Rob Manfred
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Rob Manfred: “We don’t really expect that we’re ever going to [start extra innings with a runner on second base] at the major league level.”

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Last week, we learned that Major League Baseball planned to test in the lowest levels of the minor league a new rule for extra innings: starting each inning with a runner on second base. Chief baseball officer Joe Torre seemed to be enthusiastic about the idea.

However, when the idea was publicized last week, it was roundly mocked. Anecdotally, I didn’t see anyone in full-fledged support of the idea. Those that were open to it were doing so in a more “crane your neck to look at the car wreck” kind of way.

Having absorbed a week’s worth of criticism over the idea, Rob Manfred spoke today and backtracked a bit on the idea, suggesting that he doesn’t expect the rule to ever be implemented in the majors. Via Evan Drellich of the Boston Herald:

There’s special purpose rules. Like pitch counts in the WBC or starting the 10th inning with a runner on base. What do I mean by “special purpose rule”? These rules or rule changes are designed to serve a purpose in some narrow settings and we don’t really expect that we’re ever going to apply them at the major league level, at least in the short term. In rookie ball where crowds are small, games are really developmental, starting the 10th inning with a runner on base makes sense because there’s really no developmental reason to play 18 innings and end with a shortstop pitching. And who knows, if we remain open-minded, we may learn something from this experiment that’s helpful moving forward.

In the end, though, baseball’s efforts to speed the game up miss the biggest offender: pitching changes. Finding a way to limit the down time between them, or limiting the amount of them that a manager can make would go a long way towards improving the pace of play.

Source: Indians’ Plesac sent home after protocol misstep

Dennis Wierzbicki-USA TODAY Sports
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Indians pitcher Zach Plesac was sent back to Cleveland on Sunday in a rental car after violating team rules and Major League Baseball’s coronavirus protocols, a club official told the Associated Press.

The official said the 25-year-old Plesac went out with friends in Chicago on Saturday night following his win against the White Sox. The person, who spoke on condition of anonymity because of the sensitivity of the situation, said the team got Plesac a car so he wouldn’t be around teammates in the event he contracted the virus.

It is not known if Plesac has been tested since breaking the team’s code of conduct. He will be isolated from the team and can not take part in team activities until he twice tests negative for COVID-19.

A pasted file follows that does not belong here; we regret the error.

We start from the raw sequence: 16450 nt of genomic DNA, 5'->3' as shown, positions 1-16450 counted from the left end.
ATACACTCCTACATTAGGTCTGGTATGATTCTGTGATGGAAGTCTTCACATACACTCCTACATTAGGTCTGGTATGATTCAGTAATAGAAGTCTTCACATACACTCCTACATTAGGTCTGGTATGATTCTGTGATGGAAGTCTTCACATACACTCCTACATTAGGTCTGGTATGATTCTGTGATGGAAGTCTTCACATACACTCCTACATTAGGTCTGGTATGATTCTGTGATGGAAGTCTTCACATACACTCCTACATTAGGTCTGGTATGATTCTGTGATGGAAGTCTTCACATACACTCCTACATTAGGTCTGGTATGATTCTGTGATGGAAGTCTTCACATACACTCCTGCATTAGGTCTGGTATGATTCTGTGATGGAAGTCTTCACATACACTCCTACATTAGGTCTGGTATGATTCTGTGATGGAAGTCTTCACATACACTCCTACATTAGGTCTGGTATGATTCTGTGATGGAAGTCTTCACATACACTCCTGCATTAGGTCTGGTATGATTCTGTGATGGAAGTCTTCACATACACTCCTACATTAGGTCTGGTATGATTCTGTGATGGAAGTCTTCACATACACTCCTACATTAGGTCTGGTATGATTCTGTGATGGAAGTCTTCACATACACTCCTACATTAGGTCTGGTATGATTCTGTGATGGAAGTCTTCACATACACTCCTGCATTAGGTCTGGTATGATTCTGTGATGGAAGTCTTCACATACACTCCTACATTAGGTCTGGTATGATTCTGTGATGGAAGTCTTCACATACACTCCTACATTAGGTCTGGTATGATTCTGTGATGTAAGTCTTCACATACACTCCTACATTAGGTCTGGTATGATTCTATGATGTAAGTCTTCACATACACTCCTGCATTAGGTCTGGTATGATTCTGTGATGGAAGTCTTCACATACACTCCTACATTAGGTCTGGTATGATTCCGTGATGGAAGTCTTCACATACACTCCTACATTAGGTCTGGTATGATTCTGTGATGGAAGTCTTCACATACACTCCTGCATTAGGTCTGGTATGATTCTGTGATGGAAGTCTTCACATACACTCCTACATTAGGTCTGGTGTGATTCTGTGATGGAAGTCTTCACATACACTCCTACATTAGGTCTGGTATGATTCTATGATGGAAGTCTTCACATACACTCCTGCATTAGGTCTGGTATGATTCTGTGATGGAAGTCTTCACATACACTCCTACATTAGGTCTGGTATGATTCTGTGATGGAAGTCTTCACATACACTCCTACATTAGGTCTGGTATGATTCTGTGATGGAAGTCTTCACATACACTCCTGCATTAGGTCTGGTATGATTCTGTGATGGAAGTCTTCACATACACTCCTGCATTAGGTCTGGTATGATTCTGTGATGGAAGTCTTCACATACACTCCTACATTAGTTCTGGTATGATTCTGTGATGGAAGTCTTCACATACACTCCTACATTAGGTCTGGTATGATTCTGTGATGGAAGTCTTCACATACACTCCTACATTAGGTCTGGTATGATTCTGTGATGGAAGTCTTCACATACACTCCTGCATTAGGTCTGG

The Athletic first reported Plesac was sent home.

Indians team president Chris Antonetti is expected to address Plesac’s situation following the team’s game in Chicago on Sunday night.

Major League Baseball has been emphasizing the need for players to be more careful and follow its protocols in the wake of coronavirus outbreaks with the Miami Marlins and St. Louis Cardinals. The episode with Plesac, the nephew of former big league reliever Dan Plesac, is the most high-profile evidence of baseball’s increasing concern about its guidelines.

Last month, Plesac, who has become a reliable starter for the Indians, spoke of the importance of players abiding to the “code of conduct” that every team was required to submit to MLB in hopes of the 60-game regular season taking place.

“Definitely any time you can maintain social distancing is going to be what we have to focus on,” Plesac said July 3. “There are common sense situations, where you see things are packed, or going out to the bars and drinking – doing stuff like that isn’t stuff that’s really important to us right now and shouldn’t be important to us right now.

“We’re given this privilege to be able to come back and play and given this short window to even play. It’s a good time now just to really buckle down and focus on what’s important and work toward something greater at the end of the season and for these couple months, lock in and focus on what we have set for us at the end of the year.”

Plesac didn’t allow a run and limited the White Sox to five hits in six innings on Saturday to improve to 1-1.

More AP MLB: https://apnews.com/MLB and https://twitter.com/AP-Sports